A jackal drinking from a puddle, a hawk-eagle on the hunt and a crab playing peek-a-boo – Did your photo make the cut this month?
@karien.rouxkruger Nikon D7200 Sigma 150 – 500 mm lens
KARIEN WRITES: My husband often visited the Kgalagadi Transfrontier Park in his younger days, but I had never been. We live in Pretoria and for three years we tried to get a booking in the park, but to no avail. It was always chock-a-block. Finally we managed to get a booking for six nights and we set off. I had expected to see an arid desert landscape, but it rained for half the time we were there. On the fourth night we stayed at Gharagab wilderness camp in the north of the park. It rained right through the night, but cleared up by the time we departed camp the next morning. The road was flooded and at times it felt like we needed a boat! On the 112 km journey between Gharagab and Nossob, we drove through 113 pools of water. Yes, I was counting! We saw this jackal in the veld about halfway to Nossob. My husband parked our vehicle at an angle to give me a better view. The jackal stopped short of the puddle, but when it realised that we were harmless, it went over for a drink, always watching out of the corner of its eye.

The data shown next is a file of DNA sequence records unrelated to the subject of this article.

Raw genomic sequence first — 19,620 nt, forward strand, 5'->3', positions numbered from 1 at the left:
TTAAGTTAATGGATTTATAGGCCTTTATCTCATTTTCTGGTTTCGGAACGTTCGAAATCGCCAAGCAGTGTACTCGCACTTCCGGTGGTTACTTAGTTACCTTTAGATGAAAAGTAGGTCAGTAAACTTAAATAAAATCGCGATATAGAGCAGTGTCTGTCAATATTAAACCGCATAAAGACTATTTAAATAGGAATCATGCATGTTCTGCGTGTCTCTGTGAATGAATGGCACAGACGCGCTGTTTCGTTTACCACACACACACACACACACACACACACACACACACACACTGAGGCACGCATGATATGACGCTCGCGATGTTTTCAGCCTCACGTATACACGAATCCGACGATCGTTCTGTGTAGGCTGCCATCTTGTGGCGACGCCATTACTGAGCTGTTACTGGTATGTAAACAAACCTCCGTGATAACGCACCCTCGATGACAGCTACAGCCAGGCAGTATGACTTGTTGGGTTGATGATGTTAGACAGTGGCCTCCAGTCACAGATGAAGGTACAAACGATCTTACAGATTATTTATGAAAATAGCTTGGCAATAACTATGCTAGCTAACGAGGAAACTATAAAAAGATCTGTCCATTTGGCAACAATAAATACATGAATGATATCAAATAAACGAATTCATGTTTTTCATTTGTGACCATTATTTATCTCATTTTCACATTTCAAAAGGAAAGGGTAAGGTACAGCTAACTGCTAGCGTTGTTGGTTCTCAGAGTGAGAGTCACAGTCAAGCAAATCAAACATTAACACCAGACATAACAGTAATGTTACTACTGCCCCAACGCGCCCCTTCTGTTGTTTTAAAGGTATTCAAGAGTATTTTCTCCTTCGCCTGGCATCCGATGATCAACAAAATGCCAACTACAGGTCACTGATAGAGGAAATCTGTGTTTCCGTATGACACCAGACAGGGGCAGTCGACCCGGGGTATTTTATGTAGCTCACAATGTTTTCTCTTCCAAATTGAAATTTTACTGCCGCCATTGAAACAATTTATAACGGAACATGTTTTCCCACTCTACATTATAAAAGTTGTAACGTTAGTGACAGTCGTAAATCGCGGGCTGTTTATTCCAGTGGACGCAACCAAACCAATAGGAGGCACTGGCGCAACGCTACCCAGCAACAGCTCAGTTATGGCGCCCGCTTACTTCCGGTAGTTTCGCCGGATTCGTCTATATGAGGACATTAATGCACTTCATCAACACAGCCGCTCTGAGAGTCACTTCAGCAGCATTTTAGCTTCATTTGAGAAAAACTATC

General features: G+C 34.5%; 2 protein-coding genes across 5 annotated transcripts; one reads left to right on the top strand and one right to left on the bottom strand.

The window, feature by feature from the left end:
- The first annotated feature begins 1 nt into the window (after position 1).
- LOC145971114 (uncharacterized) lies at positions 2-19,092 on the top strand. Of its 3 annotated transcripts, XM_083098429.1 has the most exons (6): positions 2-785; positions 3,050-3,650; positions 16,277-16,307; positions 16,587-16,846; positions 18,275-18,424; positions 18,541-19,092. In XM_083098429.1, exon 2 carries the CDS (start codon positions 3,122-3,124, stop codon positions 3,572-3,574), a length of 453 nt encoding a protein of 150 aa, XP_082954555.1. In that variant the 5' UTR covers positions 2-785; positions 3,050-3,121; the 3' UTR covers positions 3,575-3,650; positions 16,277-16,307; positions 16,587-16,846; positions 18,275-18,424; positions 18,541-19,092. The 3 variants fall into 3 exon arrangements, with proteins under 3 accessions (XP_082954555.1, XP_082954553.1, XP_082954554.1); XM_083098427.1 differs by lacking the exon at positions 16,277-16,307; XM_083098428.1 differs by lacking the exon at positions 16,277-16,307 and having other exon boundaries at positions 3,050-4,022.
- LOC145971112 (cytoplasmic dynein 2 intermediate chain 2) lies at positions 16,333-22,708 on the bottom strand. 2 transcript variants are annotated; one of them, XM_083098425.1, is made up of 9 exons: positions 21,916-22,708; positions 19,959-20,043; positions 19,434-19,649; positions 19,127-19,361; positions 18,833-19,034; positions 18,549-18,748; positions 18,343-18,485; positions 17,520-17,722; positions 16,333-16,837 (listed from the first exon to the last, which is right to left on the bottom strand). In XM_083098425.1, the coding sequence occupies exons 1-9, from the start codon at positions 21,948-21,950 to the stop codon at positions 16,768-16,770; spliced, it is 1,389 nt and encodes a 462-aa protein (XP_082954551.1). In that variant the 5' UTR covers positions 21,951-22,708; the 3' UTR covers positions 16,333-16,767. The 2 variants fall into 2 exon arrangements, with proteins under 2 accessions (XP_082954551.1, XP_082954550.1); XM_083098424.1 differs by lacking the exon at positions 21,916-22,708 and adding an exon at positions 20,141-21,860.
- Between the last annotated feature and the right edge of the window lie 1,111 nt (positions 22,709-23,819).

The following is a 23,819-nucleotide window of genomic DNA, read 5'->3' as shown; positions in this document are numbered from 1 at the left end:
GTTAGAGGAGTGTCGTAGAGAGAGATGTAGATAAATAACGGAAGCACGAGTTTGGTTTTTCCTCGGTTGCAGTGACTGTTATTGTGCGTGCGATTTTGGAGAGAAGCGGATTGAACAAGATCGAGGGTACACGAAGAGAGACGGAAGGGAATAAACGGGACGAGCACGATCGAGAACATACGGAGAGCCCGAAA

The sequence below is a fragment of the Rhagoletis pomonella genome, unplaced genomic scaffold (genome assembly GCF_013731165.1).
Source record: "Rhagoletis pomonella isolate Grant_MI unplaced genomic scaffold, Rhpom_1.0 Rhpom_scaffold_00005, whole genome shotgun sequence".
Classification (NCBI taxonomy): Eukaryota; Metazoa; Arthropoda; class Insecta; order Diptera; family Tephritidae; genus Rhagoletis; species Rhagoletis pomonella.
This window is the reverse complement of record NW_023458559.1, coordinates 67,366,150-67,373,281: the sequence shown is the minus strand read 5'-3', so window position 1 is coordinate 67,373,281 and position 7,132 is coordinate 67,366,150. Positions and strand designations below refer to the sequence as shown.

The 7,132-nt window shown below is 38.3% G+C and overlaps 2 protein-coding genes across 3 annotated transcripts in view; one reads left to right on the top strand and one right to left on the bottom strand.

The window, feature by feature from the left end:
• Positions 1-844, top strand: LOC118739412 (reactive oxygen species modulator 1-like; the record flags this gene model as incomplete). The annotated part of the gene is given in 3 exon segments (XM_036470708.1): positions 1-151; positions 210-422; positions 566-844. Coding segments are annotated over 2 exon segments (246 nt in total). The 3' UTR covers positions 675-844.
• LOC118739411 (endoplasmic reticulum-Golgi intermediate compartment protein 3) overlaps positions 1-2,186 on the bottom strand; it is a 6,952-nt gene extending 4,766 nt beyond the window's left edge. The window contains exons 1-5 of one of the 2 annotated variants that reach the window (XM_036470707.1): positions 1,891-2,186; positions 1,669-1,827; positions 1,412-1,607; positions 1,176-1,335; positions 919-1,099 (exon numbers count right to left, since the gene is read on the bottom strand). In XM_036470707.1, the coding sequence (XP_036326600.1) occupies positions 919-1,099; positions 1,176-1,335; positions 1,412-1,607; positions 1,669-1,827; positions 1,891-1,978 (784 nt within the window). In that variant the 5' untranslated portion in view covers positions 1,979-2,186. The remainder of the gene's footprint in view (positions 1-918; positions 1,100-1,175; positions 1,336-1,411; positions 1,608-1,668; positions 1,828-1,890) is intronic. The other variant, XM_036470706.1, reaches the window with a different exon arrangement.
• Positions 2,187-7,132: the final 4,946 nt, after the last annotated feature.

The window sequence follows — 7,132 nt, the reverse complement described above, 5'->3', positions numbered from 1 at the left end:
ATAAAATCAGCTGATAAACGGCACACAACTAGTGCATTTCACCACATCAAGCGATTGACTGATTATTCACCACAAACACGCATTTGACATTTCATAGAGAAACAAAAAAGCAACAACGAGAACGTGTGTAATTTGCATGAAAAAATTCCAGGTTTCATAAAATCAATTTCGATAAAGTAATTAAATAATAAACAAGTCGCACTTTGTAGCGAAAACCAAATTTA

TOAST SAYS: It’s a privilege to see an arid park during a period of rain. The landscape transforms before your eyes and you get the opportunity to take unusual photos. The weather also affects animal behaviour – you’ll see wildlife doing things they’d never do at other times of the year, like drink water from a puddle in the road! Karien used a long zoom lens; that’s why the foreground and background are out of focus. This technique works well for wildlife photography because you want your main subject to stand out. But just because certain parts of the image aren’t sharp doesn’t mean they’re not important. The foreground – the reflection of the jackal – is crucial in this case. Karien’s photo would still have been good without the reflection, but it would have lacked the wow factor. (If you decide to include a reflection, make sure it’s clearly visible. She also got herself into the right position for the shot.) Karien wins a StevensonHamilton hat for best picture.